Student Income: This is the item that counts the most against you. Have you ever done your own taxes? If so, you know there is a standard deduction. That means there is a certain amount of money you are allowed to earn and not pay any taxes on. You go one dollar above the standard deduction and suddenly you have to pay taxes, even if it’s only on that one dollar.
It’s the same with the EFC. Your “standard deduction,” or allowance, for the EFC calculation is $6000. It goes up a little every year, but that’s what it is now. So, if you are a senior this year and want to attend some sort of post-secondary institution in the fall, you should avoid earning more than that amount. For every dollar you earn over $6000, your EFC goes up 50 cents. Think of it as a 50% tax! (The only exception here is work study. If you get a work study job as a college freshman, remember that any income from it does not count against you at all.)
Parent Income: The formula to calculate what parent income goes into the EFC is a bit more complicated than the one for student income. Parent income does not count against you as much as student income does (from 22% to 47%), and the allowances are higher. Plus, you really do not want to have your parents earn less! So, there is not much you can do about this category. Parent income counts against you until the year you turn 24 or until you get married, whichever comes first.
Student Assets: There is no allowance in this category. For example, say that your parents were responsible and careful and diligent and they saved money every year since you were born. This money they put in a special savings account with your name on it. When it comes time for you to go to college, there is $20,000 in that account. Great! But, no, actually, not so great. That you have the money to use for your education is wonderful, but the government is going to view that money as a way to increase your EFC, and we don’t want that. Any student assets count against you 20 to 30%, and there is no allowance. Your best bet is to make sure there are no assets in your name. Sign your bank accounts over to your parents, or better yet, your grandparents. If it’s not in your name, it does not count against you.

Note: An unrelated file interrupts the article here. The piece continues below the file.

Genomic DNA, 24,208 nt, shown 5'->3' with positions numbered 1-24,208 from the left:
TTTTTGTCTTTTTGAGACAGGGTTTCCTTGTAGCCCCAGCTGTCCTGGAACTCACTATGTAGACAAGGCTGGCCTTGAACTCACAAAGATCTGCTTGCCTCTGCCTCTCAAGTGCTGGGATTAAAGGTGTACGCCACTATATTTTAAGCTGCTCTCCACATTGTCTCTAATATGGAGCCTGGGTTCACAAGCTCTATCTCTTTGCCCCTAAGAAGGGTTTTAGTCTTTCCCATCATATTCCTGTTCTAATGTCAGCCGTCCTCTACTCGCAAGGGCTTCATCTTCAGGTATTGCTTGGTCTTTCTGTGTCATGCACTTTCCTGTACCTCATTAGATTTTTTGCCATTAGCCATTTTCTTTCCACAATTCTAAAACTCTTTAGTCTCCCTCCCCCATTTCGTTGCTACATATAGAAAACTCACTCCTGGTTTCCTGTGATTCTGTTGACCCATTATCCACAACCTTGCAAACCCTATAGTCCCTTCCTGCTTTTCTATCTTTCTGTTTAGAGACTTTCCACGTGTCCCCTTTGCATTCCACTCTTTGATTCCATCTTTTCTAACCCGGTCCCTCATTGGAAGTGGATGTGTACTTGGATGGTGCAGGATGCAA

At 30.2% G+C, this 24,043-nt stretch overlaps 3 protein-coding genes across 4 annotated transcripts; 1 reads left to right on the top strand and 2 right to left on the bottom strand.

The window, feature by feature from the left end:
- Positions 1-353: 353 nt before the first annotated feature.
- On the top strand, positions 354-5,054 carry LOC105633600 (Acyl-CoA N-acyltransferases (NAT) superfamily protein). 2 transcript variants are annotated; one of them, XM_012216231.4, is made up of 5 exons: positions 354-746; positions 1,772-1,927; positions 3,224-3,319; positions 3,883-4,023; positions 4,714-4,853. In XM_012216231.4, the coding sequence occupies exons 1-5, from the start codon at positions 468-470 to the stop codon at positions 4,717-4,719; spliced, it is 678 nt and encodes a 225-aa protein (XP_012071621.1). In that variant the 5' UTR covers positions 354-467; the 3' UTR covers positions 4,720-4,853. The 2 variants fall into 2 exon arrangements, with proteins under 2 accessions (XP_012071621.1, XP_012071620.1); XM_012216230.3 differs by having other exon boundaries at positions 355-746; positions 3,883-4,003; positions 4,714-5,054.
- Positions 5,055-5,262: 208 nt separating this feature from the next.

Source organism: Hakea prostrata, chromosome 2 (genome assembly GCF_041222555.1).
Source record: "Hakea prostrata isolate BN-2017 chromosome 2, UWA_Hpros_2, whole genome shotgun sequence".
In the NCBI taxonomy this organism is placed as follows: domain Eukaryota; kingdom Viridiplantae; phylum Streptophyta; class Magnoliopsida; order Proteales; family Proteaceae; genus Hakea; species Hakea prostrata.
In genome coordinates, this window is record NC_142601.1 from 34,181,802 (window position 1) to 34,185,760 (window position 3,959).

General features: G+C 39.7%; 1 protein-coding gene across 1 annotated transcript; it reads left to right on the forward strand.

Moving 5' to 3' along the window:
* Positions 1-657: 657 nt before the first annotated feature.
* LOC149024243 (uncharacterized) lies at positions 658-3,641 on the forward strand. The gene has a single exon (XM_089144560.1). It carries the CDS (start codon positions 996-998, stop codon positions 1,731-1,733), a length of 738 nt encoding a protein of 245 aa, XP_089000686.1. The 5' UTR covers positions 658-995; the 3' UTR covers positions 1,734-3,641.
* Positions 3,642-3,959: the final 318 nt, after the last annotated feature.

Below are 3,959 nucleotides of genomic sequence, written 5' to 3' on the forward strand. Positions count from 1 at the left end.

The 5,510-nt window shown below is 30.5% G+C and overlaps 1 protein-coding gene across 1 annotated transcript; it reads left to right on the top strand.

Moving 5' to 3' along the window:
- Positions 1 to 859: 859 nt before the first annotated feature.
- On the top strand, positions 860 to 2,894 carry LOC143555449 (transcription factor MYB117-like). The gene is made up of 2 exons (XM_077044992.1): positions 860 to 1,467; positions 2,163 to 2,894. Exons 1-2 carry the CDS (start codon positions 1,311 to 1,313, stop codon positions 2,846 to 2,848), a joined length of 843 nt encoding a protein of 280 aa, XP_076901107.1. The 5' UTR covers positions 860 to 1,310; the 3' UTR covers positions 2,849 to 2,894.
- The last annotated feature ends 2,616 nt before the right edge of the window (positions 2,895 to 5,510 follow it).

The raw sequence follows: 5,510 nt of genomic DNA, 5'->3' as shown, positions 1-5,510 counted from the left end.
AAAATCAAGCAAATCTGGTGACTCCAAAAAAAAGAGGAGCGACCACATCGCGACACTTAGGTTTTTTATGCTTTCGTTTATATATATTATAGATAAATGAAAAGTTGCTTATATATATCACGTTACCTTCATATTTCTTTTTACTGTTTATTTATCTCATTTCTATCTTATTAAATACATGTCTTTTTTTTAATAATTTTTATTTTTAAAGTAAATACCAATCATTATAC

Parent Assets: This last category is a tricky one. There are allowances for it and it only counts against you at 5% to 6%. One major thing here: your parents’ principle residence does not count. Do not put it on the FAFSA! The FAFSA will ask about various investments and properties aside from your home. Do not put your home down! A cabin in the White Mountains, yes. A business your parents own, yes. But not your home. The FAFSA will even have a note saying “Don’t include the home in which your parents live.” So don’t do it!
Once you submit your FAFSA and get your Student Aid Report (SAR) back with your EFC, then the schools you are considering attending will crunch the numbers and see how much they can offer you in aid.
The Cost of Attendance depends on the school. Stanford, for example, may cost $50,000 a year to attend. That includes tuition, fees, books, supplies, room, and board. On the other hand, ASU costs around $22,000 a year. ASU is looking much more attractive, isn’t it?
But there’s a catch. Schools have different commitments as to how much of a student’s Financial Need they will meet. Some schools pledge they will meet up to 80% of a student’s Financial Need. Notice the caveat: “up to.” That is why you always want to put more than one school down on the FAFSA, even if you have definitely decided which school you want to go to. Make the school think you are not a sure thing. Schools compete for students and they only have so much money to disburse. The school has to make judgments about how best to allocate its financial aid money. Don’t let them low-ball you just because they know you have nowhere else you want to go.